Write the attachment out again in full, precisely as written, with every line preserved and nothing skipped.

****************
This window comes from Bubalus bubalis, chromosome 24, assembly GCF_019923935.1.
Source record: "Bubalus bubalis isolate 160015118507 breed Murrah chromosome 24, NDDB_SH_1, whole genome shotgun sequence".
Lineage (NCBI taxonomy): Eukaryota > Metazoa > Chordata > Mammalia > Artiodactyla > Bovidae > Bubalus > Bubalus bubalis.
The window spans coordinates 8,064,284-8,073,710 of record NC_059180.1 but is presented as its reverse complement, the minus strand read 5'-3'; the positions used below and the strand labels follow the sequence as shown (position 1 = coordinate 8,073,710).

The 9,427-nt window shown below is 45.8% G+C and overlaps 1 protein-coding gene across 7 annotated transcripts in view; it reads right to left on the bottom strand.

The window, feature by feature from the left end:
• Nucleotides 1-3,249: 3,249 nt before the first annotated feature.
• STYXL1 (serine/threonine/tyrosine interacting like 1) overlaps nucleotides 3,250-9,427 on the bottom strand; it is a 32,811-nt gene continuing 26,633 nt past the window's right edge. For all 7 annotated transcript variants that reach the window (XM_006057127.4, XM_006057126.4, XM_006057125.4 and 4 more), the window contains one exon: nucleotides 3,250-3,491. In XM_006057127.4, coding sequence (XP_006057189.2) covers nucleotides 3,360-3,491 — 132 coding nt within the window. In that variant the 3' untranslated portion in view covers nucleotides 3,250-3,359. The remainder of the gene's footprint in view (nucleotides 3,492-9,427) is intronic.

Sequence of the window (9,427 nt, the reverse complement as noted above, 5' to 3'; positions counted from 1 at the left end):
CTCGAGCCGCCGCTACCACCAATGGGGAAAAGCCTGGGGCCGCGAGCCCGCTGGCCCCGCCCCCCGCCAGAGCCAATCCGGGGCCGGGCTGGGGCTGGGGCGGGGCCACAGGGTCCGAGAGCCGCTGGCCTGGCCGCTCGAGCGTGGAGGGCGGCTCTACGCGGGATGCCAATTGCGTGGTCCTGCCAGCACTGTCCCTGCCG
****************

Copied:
This window comes from Bubalus bubalis, chromosome 24, assembly GCF_019923935.1.
Source record: "Bubalus bubalis isolate 160015118507 breed Murrah chromosome 24, NDDB_SH_1, whole genome shotgun sequence".
Lineage (NCBI taxonomy): Eukaryota > Metazoa > Chordata > Mammalia > Artiodactyla > Bovidae > Bubalus > Bubalus bubalis.
The window spans coordinates 8,064,284-8,073,710 of record NC_059180.1 but is presented as its reverse complement, the minus strand read 5'-3'; the positions used below and the strand labels follow the sequence as shown (position 1 = coordinate 8,073,710).

The 9,427-nt window shown below is 45.8% G+C and overlaps 1 protein-coding gene across 7 annotated transcripts in view; it reads right to left on the bottom strand.

The window, feature by feature from the left end:
• Nucleotides 1-3,249: 3,249 nt before the first annotated feature.
• STYXL1 (serine/threonine/tyrosine interacting like 1) overlaps nucleotides 3,250-9,427 on the bottom strand; it is a 32,811-nt gene continuing 26,633 nt past the window's right edge. For all 7 annotated transcript variants that reach the window (XM_006057127.4, XM_006057126.4, XM_006057125.4 and 4 more), the window contains one exon: nucleotides 3,250-3,491. In XM_006057127.4, coding sequence (XP_006057189.2) covers nucleotides 3,360-3,491 — 132 coding nt within the window. In that variant the 3' untranslated portion in view covers nucleotides 3,250-3,359. The remainder of the gene's footprint in view (nucleotides 3,492-9,427) is intronic.

Sequence of the window (9,427 nt, the reverse complement as noted above, 5' to 3'; positions counted from 1 at the left end):
CTCGAGCCGCCGCTACCACCAATGGGGAAAAGCCTGGGGCCGCGAGCCCGCTGGCCCCGCCCCCCGCCAGAGCCAATCCGGGGCCGGGCTGGGGCTGGGGCGGGGCCACAGGGTCCGAGAGCCGCTGGCCTGGCCGCTCGAGCGTGGAGGGCGGCTCTACGCGGGATGCCAATTGCGTGGTCCTGCCAGCACTGTCCCTGCCG